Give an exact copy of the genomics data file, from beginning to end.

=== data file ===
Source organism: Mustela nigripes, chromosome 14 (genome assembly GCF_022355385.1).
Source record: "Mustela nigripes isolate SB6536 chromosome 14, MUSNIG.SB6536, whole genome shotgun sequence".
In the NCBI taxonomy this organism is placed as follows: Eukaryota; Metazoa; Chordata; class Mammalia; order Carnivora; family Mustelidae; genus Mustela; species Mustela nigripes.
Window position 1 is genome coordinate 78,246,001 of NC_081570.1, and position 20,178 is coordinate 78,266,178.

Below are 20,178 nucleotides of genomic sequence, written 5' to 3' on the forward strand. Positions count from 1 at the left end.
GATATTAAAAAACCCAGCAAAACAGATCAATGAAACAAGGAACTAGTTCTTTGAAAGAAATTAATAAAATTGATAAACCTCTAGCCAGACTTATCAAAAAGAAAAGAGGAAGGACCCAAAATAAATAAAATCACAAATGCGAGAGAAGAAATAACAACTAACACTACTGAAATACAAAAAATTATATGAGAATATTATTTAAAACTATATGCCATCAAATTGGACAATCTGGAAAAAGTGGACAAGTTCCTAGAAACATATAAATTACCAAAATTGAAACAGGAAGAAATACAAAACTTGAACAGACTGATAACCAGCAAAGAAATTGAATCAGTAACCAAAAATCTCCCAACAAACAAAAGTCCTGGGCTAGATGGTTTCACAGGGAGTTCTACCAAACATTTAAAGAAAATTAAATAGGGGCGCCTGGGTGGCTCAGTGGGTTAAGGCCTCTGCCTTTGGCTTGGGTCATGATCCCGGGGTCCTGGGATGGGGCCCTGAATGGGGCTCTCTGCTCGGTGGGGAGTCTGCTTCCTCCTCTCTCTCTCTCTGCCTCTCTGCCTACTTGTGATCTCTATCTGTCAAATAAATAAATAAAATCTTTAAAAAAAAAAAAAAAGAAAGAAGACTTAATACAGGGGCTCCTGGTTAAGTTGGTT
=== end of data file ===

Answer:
Source organism: Mustela nigripes, chromosome 14 (genome assembly GCF_022355385.1).
Source record: "Mustela nigripes isolate SB6536 chromosome 14, MUSNIG.SB6536, whole genome shotgun sequence".
In the NCBI taxonomy this organism is placed as follows: Eukaryota; Metazoa; Chordata; class Mammalia; order Carnivora; family Mustelidae; genus Mustela; species Mustela nigripes.
Window position 1 is genome coordinate 78,246,001 of NC_081570.1, and position 20,178 is coordinate 78,266,178.

Below are 20,178 nucleotides of genomic sequence, written 5' to 3' on the forward strand. Positions count from 1 at the left end.
GATATTAAAAAACCCAGCAAAACAGATCAATGAAACAAGGAACTAGTTCTTTGAAAGAAATTAATAAAATTGATAAACCTCTAGCCAGACTTATCAAAAAGAAAAGAGGAAGGACCCAAAATAAATAAAATCACAAATGCGAGAGAAGAAATAACAACTAACACTACTGAAATACAAAAAATTATATGAGAATATTATTTAAAACTATATGCCATCAAATTGGACAATCTGGAAAAAGTGGACAAGTTCCTAGAAACATATAAATTACCAAAATTGAAACAGGAAGAAATACAAAACTTGAACAGACTGATAACCAGCAAAGAAATTGAATCAGTAACCAAAAATCTCCCAACAAACAAAAGTCCTGGGCTAGATGGTTTCACAGGGAGTTCTACCAAACATTTAAAGAAAATTAAATAGGGGCGCCTGGGTGGCTCAGTGGGTTAAGGCCTCTGCCTTTGGCTTGGGTCATGATCCCGGGGTCCTGGGATGGGGCCCTGAATGGGGCTCTCTGCTCGGTGGGGAGTCTGCTTCCTCCTCTCTCTCTCTCTGCCTCTCTGCCTACTTGTGATCTCTATCTGTCAAATAAATAAATAAAATCTTTAAAAAAAAAAAAAAAGAAAGAAGACTTAATACAGGGGCTCCTGGTTAAGTTGGTT